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Monoglottism (Greek μόνοσ monos, "alone, solitary", + γλώττα glotta, "tongue, language") or, more commonly, monolingualism or unilingualism is the condition of being able to speak only a single language, as compared to multilingualism. In a different context "unilingualism" may refer to a language policy which enforces an official or national language over others.

Monolingual or unilingual is also said of a text, dictionary, or conversation written or conducted in only one language, and of an entity in or at which a single language is either used or officially recognized (in particular when being compared with bilingual or multilingual entities or in the presence of individuals speaking different languages). Note that monoglottism can only refer to not having the ability to speak several languages. Monolingual speakers are outnumbered by multilingual speakers in the world's population.[1]

Romaine (1995) pointed out in her book Bilingualism that it would be weird to find a book titled Monolingualism.[2] This statement reflects the traditional assumption that linguistic theories often take on: that monolingualism is the norm.[3] Monolingualism is thus rarely the subject of scholarly publications as it is viewed to be an unmarked or prototypical concept where it has the sense of being normal and multilingualism is the exception.[4]

Also the monolingualism assumption is often the view of monolinguals who speak a global language, like the English language. Crystal (1987) said that the monolingualism assumption is adopted by many in the Western societies.[5] An explanation provided is by Edwards who (2004) claimed that evidence of the "monolingual mindset" can be traced back to 19th century Europe when the nation was rising and a dominant group had control and the European mindsets on language were carried forth to its colonies, further perpetuating the monolingual mindsets.[6]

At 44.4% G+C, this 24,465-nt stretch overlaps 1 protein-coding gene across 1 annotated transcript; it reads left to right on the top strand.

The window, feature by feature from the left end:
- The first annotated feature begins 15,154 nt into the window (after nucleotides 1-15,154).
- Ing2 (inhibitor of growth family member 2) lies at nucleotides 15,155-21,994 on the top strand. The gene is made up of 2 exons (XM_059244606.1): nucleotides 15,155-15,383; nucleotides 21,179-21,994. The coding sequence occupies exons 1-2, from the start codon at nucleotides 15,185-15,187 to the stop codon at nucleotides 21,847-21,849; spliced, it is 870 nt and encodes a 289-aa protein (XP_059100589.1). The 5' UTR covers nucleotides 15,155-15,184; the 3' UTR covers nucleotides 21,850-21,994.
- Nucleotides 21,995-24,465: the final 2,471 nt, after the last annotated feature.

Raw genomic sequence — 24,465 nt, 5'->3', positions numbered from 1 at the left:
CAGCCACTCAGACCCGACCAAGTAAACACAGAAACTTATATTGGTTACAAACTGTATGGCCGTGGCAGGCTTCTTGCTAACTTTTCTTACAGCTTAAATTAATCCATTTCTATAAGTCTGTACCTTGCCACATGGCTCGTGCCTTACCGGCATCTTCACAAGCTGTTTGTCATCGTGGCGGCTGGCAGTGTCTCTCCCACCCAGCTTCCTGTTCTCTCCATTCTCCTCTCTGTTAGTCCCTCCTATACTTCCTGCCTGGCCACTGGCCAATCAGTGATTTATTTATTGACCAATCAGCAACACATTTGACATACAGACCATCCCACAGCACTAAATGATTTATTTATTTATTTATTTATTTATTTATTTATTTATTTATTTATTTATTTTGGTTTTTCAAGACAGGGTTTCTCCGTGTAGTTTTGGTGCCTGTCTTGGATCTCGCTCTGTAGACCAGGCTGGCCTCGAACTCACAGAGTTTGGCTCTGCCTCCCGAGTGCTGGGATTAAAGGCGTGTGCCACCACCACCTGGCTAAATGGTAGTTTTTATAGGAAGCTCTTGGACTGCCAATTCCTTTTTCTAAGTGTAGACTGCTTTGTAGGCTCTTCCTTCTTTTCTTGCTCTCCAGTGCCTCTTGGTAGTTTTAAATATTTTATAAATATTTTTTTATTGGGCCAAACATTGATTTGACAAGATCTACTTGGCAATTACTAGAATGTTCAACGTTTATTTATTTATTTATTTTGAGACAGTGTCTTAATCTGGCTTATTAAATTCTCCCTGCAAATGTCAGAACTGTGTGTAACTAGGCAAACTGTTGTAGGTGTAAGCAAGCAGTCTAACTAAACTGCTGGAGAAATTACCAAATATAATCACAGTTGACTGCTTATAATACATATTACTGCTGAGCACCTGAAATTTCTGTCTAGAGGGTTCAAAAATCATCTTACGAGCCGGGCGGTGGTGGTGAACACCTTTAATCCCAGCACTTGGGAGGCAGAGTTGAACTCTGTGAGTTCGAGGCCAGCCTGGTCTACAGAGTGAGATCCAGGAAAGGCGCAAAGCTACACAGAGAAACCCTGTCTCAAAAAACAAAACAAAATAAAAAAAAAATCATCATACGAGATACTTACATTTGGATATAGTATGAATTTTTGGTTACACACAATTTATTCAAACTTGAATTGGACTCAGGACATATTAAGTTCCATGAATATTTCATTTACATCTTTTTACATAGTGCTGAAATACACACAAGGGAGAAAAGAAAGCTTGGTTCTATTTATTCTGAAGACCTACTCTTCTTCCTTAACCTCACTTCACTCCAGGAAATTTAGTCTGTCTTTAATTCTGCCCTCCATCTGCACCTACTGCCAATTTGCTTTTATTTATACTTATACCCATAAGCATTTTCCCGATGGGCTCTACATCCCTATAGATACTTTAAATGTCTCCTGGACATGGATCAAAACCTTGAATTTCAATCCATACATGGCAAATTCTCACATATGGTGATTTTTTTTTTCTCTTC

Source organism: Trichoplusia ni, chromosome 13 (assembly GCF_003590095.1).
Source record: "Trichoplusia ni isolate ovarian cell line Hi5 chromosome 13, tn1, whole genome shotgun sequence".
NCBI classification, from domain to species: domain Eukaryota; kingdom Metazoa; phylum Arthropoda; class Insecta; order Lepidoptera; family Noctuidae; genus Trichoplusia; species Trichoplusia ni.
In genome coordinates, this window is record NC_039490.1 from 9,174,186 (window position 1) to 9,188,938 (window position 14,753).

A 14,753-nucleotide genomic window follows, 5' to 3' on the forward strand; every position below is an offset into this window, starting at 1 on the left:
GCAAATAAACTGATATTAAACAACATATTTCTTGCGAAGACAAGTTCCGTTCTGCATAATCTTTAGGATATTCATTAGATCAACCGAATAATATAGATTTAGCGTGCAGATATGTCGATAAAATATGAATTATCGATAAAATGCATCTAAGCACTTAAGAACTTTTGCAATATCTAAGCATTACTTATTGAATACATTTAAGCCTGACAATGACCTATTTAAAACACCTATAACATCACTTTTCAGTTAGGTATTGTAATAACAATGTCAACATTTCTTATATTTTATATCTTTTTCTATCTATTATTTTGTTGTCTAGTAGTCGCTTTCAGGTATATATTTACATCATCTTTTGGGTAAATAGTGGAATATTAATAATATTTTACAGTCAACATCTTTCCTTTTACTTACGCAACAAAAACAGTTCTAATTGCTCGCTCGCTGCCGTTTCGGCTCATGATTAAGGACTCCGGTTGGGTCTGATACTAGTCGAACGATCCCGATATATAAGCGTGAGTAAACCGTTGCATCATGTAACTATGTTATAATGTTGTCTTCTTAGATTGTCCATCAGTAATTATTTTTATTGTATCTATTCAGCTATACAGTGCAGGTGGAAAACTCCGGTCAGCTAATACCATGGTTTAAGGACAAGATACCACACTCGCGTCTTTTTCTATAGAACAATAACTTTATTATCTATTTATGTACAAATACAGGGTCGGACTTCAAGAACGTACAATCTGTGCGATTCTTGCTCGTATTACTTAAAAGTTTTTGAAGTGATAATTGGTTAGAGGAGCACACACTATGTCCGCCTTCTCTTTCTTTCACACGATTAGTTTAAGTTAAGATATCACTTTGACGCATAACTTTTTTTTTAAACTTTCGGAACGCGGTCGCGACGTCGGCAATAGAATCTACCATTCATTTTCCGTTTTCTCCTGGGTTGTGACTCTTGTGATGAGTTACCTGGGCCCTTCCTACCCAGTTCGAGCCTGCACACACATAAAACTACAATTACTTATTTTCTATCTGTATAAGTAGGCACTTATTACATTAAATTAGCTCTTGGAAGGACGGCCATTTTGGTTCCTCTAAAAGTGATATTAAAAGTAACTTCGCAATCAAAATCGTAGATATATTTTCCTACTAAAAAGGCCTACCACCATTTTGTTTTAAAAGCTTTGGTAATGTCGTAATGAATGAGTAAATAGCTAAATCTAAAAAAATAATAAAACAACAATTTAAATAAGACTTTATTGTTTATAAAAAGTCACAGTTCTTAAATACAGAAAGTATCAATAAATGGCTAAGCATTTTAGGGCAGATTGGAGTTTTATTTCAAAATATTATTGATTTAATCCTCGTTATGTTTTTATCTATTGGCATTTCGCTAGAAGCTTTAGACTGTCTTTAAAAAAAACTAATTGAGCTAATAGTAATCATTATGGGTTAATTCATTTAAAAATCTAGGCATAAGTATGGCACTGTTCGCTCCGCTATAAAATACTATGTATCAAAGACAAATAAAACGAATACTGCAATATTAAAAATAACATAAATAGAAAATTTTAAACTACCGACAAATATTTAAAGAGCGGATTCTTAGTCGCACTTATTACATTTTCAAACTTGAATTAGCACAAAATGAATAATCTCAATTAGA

Another explanation is that the nations who speak the English language are both “the producers and beneficiaries of English as a global language” and the populations within these countries tend to be monolingual.[4]

Comparing Monolingualism with Multilingualism

There have been many studies done comparing monolinguals with bilinguals, though none of the studies have found conclusive evidence that being monolingual or bilingual is better than the other.

Vocabulary size and verbal fluency

According to a study on lexical access,[7] monolinguals often maintain a wider vocabulary in a target language as compared to a comparable bilingual, and this increases the efficiency of word retrieval in monolinguals. Monolinguals also access words more often than bilinguals in a target language. In letter fluency tasks, monolinguals were also able to respond with more words to the letter cue than bilinguals; though such an effect was not seen in bilinguals with a high vocabulary score.

Also, in the same study, monolinguals perform better than bilinguals on verbal fluency. If the vocabulary abilities were made to be more comparable however, many of the differences disappear, indicating that vocabulary size may be a factor that moderates people's performance in verbal fluency and naming tasks. The same study later also found out that after using a greater number of bilinguals in the study and a version of letter fluency task that placed more demand on executive control, bilinguals perform better compared to monolinguals. Thus once vocabulary abilities are controlled, bilinguals perform better on letter fluency possibly due to enhanced frontal executive processes in the brain.

Creative functioning

In a study testing for creative functioning that involved monolingual and bilingual children in Singapore,[8] researchers found that monolinguals performed better on fluency and flexibility, than bilinguals. The trend is reversed, however, on tests for originality and elaboration.